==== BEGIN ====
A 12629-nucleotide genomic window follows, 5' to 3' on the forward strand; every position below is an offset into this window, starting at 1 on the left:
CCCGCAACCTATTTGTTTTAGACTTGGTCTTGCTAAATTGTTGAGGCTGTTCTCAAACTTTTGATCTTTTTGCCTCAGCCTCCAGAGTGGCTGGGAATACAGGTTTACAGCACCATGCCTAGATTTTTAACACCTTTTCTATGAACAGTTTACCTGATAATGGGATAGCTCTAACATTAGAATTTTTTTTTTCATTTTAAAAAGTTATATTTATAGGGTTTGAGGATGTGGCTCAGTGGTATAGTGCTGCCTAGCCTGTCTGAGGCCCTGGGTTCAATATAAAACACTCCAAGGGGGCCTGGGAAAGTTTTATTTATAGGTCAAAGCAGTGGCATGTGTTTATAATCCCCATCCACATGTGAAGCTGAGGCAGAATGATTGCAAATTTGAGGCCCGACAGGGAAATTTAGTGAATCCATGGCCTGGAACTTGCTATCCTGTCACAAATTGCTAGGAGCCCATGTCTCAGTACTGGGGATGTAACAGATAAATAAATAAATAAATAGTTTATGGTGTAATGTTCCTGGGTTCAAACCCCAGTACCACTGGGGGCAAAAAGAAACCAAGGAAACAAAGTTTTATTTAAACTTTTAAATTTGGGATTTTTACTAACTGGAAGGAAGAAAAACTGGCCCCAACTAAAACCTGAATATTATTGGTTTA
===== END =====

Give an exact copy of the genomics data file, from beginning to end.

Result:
A 12629-nucleotide genomic window follows, 5' to 3' on the forward strand; every position below is an offset into this window, starting at 1 on the left:
CCCGCAACCTATTTGTTTTAGACTTGGTCTTGCTAAATTGTTGAGGCTGTTCTCAAACTTTTGATCTTTTTGCCTCAGCCTCCAGAGTGGCTGGGAATACAGGTTTACAGCACCATGCCTAGATTTTTAACACCTTTTCTATGAACAGTTTACCTGATAATGGGATAGCTCTAACATTAGAATTTTTTTTTTCATTTTAAAAAGTTATATTTATAGGGTTTGAGGATGTGGCTCAGTGGTATAGTGCTGCCTAGCCTGTCTGAGGCCCTGGGTTCAATATAAAACACTCCAAGGGGGCCTGGGAAAGTTTTATTTATAGGTCAAAGCAGTGGCATGTGTTTATAATCCCCATCCACATGTGAAGCTGAGGCAGAATGATTGCAAATTTGAGGCCCGACAGGGAAATTTAGTGAATCCATGGCCTGGAACTTGCTATCCTGTCACAAATTGCTAGGAGCCCATGTCTCAGTACTGGGGATGTAACAGATAAATAAATAAATAAATAGTTTATGGTGTAATGTTCCTGGGTTCAAACCCCAGTACCACTGGGGGCAAAAAGAAACCAAGGAAACAAAGTTTTATTTAAACTTTTAAATTTGGGATTTTTACTAACTGGAAGGAAGAAAAACTGGCCCCAACTAAAACCTGAATATTATTGGTTTA